The EPA has yet to test the Colorado ZR2’s fuel economy, but non-ZR2 models shed light on the topic. The standard Colorado with 4WD and the Duramax earns an EPA-estimated 20 mpg city, 29 mpg highway, and 23 mpg combined. The V-6 is EPA-estimated to get 17 mpg city, 24 mpg highway, and 19 mpg combined.

Engine 3.6L DOHC V-6 with Direct Injection 2.8L I-4 Turbo-Diesel
Horsepower 308HP @ 6,800 RPM 181 HP @ 3,400 RPM
Torque 275 LB-FT @ 4,000 RPM 369 LB-FT @ 2,000 RPM
Transmission Hydra-Matic 8L45 eight-speed automatic Hydra-Matic 6L50 six-speed automatic
Fuel economy city/highway 18/25 22/30

Behind the Wheel

2017 Toyota Tacoma TRD Pro – Driven High Resolution Interior
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The Tacoma TRD Pro has a unique feel from behind the wheel. It’s unlike any other pickup or SUV on the market today, but it remains familiar to Tacomas of the past. It’s that low hip point, legs-out-front, yet high ride height that makes the difference. Combine that with typical Toyota controls, and the Tacoma proves that different can often be good.

The Tacoma’s steering has a medium weight dialed in, with a surprisingly good on-center feel. There is very little play here. Loaded in a corner, the truck feels planted, though the limits are easily found thanks to the tall, skinny tires. The steering is light enough to make long-distance trips bearable, yet heavy enough to transmit road conditions to the fingertips. Off-road, the steering does not transmit bumps or jerks into the wheel, leaving the driver with a solid grip.

2017 Toyota Tacoma TRD Pro – Driven High Resolution Interior
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It’s unlike any other pickup or SUV on the market today, but it remains familiar to Tacomas of the past.

Throttle and braking are familiar to those with seat time in a Toyota. The throttle has a short-ish throw in 2WD and 4WD High. In 4WD Low range, the computer softens throttle response for more control over low-speed obstacles. The brakes have a linear and direct feel. They also only require a light touch to modulate.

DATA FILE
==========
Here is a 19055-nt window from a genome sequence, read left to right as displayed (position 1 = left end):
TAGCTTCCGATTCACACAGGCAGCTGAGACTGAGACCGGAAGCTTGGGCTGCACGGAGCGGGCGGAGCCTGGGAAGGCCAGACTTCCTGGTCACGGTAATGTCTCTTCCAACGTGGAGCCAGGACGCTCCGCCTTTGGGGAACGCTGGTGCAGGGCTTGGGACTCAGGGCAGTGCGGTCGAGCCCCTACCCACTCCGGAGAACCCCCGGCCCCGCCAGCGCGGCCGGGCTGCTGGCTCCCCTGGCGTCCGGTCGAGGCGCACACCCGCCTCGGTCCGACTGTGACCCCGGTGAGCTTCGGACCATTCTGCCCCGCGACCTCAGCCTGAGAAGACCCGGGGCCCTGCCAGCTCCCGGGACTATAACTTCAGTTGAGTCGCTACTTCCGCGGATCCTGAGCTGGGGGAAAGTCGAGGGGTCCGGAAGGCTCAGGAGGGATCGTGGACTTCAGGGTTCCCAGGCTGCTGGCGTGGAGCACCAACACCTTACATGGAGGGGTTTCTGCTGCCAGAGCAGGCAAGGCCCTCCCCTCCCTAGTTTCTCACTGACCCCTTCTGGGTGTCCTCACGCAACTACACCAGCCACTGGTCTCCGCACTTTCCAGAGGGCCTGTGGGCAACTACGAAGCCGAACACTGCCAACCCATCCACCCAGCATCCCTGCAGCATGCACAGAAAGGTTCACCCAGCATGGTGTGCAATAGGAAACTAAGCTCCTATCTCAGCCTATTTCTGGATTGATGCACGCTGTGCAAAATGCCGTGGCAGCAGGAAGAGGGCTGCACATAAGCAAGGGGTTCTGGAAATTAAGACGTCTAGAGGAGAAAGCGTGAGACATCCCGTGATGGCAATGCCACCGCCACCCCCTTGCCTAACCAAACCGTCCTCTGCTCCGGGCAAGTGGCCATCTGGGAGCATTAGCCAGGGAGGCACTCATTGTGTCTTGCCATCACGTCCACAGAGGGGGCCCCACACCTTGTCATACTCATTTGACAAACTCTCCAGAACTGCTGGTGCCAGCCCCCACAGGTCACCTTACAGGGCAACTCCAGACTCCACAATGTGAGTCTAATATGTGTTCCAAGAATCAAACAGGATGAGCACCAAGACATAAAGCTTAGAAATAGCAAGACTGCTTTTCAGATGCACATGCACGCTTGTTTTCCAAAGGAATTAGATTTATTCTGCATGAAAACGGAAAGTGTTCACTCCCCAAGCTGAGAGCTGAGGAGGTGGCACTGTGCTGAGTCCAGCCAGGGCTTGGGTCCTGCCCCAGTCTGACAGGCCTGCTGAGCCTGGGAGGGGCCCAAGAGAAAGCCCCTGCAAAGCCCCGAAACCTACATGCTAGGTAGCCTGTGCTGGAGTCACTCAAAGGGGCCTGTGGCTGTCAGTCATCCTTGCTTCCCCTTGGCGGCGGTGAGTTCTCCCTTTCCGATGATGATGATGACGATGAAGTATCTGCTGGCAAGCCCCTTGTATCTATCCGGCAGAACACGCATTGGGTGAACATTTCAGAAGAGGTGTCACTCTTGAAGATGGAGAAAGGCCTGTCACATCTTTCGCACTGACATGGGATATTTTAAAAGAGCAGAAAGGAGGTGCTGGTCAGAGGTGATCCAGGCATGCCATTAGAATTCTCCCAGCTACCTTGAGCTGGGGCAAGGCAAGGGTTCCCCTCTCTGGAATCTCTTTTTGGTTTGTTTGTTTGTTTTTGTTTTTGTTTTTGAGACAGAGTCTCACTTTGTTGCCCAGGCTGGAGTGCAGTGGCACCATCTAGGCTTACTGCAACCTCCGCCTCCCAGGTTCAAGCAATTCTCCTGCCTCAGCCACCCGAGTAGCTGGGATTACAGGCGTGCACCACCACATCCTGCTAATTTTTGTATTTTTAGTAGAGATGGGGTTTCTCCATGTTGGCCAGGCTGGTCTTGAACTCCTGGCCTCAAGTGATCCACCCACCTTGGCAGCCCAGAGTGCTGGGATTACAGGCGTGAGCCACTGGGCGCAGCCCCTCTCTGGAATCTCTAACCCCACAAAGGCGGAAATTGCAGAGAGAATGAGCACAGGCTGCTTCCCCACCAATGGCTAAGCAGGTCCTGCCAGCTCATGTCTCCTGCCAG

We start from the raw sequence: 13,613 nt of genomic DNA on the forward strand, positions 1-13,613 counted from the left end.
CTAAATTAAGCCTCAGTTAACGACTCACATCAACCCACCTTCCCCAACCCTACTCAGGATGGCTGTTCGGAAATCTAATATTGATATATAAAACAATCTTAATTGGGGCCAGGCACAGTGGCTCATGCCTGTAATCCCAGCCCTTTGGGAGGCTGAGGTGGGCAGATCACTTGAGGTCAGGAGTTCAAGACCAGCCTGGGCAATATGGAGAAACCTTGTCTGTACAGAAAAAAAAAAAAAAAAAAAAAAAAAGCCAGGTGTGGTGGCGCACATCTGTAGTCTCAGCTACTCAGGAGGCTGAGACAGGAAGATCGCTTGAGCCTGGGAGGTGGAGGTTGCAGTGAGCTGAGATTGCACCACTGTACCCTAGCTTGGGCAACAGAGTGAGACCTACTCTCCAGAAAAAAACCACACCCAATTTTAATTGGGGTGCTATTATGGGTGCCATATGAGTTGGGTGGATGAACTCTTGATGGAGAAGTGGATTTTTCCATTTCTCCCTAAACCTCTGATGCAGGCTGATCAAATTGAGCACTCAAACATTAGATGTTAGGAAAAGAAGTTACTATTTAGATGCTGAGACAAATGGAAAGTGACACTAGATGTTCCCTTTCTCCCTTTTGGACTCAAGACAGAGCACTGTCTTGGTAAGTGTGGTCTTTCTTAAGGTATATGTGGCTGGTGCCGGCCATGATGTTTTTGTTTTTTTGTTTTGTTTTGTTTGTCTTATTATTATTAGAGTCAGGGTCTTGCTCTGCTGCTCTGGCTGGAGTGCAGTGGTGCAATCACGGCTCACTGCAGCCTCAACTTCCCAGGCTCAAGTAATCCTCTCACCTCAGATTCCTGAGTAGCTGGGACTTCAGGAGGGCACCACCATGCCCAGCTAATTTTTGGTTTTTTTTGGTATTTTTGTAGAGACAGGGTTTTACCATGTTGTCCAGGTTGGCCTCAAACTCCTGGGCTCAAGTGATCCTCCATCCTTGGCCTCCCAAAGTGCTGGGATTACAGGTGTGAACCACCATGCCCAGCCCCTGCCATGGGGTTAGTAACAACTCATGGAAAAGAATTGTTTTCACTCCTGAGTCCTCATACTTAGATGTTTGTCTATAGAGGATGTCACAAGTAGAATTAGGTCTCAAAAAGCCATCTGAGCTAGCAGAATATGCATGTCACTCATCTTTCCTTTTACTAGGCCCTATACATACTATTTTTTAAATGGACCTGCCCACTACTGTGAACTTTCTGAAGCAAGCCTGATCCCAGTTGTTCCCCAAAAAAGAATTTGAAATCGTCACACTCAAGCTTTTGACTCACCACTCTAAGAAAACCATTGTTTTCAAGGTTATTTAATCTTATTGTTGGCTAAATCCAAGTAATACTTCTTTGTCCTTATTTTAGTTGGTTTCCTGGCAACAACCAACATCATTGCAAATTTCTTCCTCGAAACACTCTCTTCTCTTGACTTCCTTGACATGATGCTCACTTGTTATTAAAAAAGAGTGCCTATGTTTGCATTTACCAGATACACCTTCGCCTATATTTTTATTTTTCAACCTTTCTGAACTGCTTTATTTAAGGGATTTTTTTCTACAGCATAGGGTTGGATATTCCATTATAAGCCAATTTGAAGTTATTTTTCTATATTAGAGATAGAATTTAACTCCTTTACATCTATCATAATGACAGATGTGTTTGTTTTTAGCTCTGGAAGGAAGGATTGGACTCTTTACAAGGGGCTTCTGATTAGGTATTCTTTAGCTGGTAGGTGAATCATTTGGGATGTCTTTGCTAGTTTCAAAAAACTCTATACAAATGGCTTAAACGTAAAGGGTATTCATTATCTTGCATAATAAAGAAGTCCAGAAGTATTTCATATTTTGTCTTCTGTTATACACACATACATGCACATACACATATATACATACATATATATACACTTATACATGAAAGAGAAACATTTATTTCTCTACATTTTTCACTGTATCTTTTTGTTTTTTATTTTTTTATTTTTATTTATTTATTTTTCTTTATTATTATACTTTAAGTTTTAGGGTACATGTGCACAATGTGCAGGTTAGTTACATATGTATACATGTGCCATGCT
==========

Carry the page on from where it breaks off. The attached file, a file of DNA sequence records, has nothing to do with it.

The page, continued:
On the road, the Tacoma drives small, with good visibility out the side windows. Visibility is impeded, however, due to the tall hood scoop. The truck gives the impression of having a narrow track, making it seem more nimble. That leads to more confidence off-road, with tight trails coming off as less intimidating. It also helps relieve stress at the local drive-thru or parking garage. The Tacoma tracks straight down the highway with surprisingly little road noise from the knobby Goodyears. Wind noise is also subdued. About the only noticeable noise is the TRD-branded cat-back exhaust system singing its music from the rear of the cab. It’s a pleasant noise that doesn’t drone.

Off-road is where the Tacoma TRD Pro comes alive. Push the ECT PWR button, turn off traction control, rotate the transfer case knob into 4WD High range, and put the transmission into Sport mode, and the 3.5-liter V-6 feels extremely eager to hop over the next hill or to see what’s around the next corner. The throttle response is snappy and enjoyable, as is the noise from the TRD exhaust. The 2.5-inch diameter Fox Racing shocks with their internal bypass give plenty of travel. Only on oscillating bumps roughly three feet high did I suspect even touching the shocks’ full travel. Even at 10 mph, the bumps were quelled and contained, never upsetting the truck’s ride or firm grip with the earth.

Rutted and deep sand proved no match either. It just takes having ECT PWR turned on, traction control turned off, and the transfer case in 4WD Low. Set correctly, the truck simply digs its way through Florida’s sugar sand. And that’s even without touching the tire pressure. At no point did I feel the rear axle start hopping or jumping around – the entire truck just remained planted.

Safety

2017 Toyota Tacoma TRD Pro – Driven High Resolution Interior
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2017 Toyota Tacoma TRD Pro – Driven High Resolution Interior
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The Tacoma was tested by the National Highway Traffic Safety Administration and earned a four-star overall crash rating. It rates four stars on frontal impacts for the driver and front passenger, four stars for side impacts for front-seat occupants, five stars for side impact for rear-seat occupants, and four stars for rollover risk.

The Insurance Institute for Highway Safety rated the Tacoma Double Cab, as well. It earned top scores of “Good” in both the Moderate front overlap and side impact crashes. Its headlights did earn a “Poor” rating, but that IIHS test is new for 2017 and Toyota will likely make the necessary changes to comply with the test. The other normal testing has not been done as of this writing, including the small overlap test, roof strength test, and seat evaluations.

Moderate overlap front G
Side G
Roof strength M
Head restraints & seats G
Headlights P

Pricing